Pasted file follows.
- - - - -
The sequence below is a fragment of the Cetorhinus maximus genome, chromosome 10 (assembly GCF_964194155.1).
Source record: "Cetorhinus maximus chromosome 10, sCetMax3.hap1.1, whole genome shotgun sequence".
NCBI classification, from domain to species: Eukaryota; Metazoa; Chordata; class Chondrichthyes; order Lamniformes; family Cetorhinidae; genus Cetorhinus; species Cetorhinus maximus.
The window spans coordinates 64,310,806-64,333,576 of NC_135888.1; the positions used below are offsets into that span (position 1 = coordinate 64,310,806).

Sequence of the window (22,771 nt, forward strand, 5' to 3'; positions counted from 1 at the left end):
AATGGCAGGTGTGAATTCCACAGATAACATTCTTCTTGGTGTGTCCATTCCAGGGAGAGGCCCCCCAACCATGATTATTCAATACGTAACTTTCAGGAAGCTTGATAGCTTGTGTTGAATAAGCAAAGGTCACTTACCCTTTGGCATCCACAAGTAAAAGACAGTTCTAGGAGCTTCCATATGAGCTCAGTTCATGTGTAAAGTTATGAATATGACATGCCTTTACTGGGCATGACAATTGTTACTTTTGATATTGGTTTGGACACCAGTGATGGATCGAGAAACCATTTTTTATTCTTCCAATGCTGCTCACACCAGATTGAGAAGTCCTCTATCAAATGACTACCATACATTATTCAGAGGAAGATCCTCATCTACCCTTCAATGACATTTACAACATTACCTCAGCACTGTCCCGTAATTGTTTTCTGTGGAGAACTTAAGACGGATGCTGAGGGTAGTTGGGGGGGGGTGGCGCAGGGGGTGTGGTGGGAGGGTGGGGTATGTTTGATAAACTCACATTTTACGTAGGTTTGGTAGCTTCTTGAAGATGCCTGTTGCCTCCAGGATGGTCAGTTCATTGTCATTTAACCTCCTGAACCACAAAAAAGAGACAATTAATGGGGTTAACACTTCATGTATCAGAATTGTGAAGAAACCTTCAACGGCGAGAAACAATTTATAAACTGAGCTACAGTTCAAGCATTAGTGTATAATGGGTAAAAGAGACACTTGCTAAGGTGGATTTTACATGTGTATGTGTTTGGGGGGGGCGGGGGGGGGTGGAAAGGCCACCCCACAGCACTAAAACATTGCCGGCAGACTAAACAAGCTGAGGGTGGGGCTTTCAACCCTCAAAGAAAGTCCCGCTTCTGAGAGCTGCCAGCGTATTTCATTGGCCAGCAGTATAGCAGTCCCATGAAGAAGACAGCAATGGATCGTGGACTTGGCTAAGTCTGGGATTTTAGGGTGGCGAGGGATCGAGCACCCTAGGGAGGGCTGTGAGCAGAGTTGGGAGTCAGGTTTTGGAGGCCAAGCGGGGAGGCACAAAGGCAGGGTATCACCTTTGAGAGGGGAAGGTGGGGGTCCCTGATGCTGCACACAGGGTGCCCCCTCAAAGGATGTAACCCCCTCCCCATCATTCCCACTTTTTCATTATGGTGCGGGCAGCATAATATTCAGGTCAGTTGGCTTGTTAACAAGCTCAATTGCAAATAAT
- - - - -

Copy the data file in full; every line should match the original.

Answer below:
The sequence below is a fragment of the Cetorhinus maximus genome, chromosome 10 (assembly GCF_964194155.1).
Source record: "Cetorhinus maximus chromosome 10, sCetMax3.hap1.1, whole genome shotgun sequence".
NCBI classification, from domain to species: Eukaryota; Metazoa; Chordata; class Chondrichthyes; order Lamniformes; family Cetorhinidae; genus Cetorhinus; species Cetorhinus maximus.
The window spans coordinates 64,310,806-64,333,576 of NC_135888.1; the positions used below are offsets into that span (position 1 = coordinate 64,310,806).

Sequence of the window (22,771 nt, forward strand, 5' to 3'; positions counted from 1 at the left end):
AATGGCAGGTGTGAATTCCACAGATAACATTCTTCTTGGTGTGTCCATTCCAGGGAGAGGCCCCCCAACCATGATTATTCAATACGTAACTTTCAGGAAGCTTGATAGCTTGTGTTGAATAAGCAAAGGTCACTTACCCTTTGGCATCCACAAGTAAAAGACAGTTCTAGGAGCTTCCATATGAGCTCAGTTCATGTGTAAAGTTATGAATATGACATGCCTTTACTGGGCATGACAATTGTTACTTTTGATATTGGTTTGGACACCAGTGATGGATCGAGAAACCATTTTTTATTCTTCCAATGCTGCTCACACCAGATTGAGAAGTCCTCTATCAAATGACTACCATACATTATTCAGAGGAAGATCCTCATCTACCCTTCAATGACATTTACAACATTACCTCAGCACTGTCCCGTAATTGTTTTCTGTGGAGAACTTAAGACGGATGCTGAGGGTAGTTGGGGGGGGGTGGCGCAGGGGGTGTGGTGGGAGGGTGGGGTATGTTTGATAAACTCACATTTTACGTAGGTTTGGTAGCTTCTTGAAGATGCCTGTTGCCTCCAGGATGGTCAGTTCATTGTCATTTAACCTCCTGAACCACAAAAAAGAGACAATTAATGGGGTTAACACTTCATGTATCAGAATTGTGAAGAAACCTTCAACGGCGAGAAACAATTTATAAACTGAGCTACAGTTCAAGCATTAGTGTATAATGGGTAAAAGAGACACTTGCTAAGGTGGATTTTACATGTGTATGTGTTTGGGGGGGGCGGGGGGGGGTGGAAAGGCCACCCCACAGCACTAAAACATTGCCGGCAGACTAAACAAGCTGAGGGTGGGGCTTTCAACCCTCAAAGAAAGTCCCGCTTCTGAGAGCTGCCAGCGTATTTCATTGGCCAGCAGTATAGCAGTCCCATGAAGAAGACAGCAATGGATCGTGGACTTGGCTAAGTCTGGGATTTTAGGGTGGCGAGGGATCGAGCACCCTAGGGAGGGCTGTGAGCAGAGTTGGGAGTCAGGTTTTGGAGGCCAAGCGGGGAGGCACAAAGGCAGGGTATCACCTTTGAGAGGGGAAGGTGGGGGTCCCTGATGCTGCACACAGGGTGCCCCCTCAAAGGATGTAACCCCCTCCCCATCATTCCCACTTTTTCATTATGGTGCGGGCAGCATAATATTCAGGTCAGTTGGCTTGTTAACAAGCTCAATTGCAAATAAT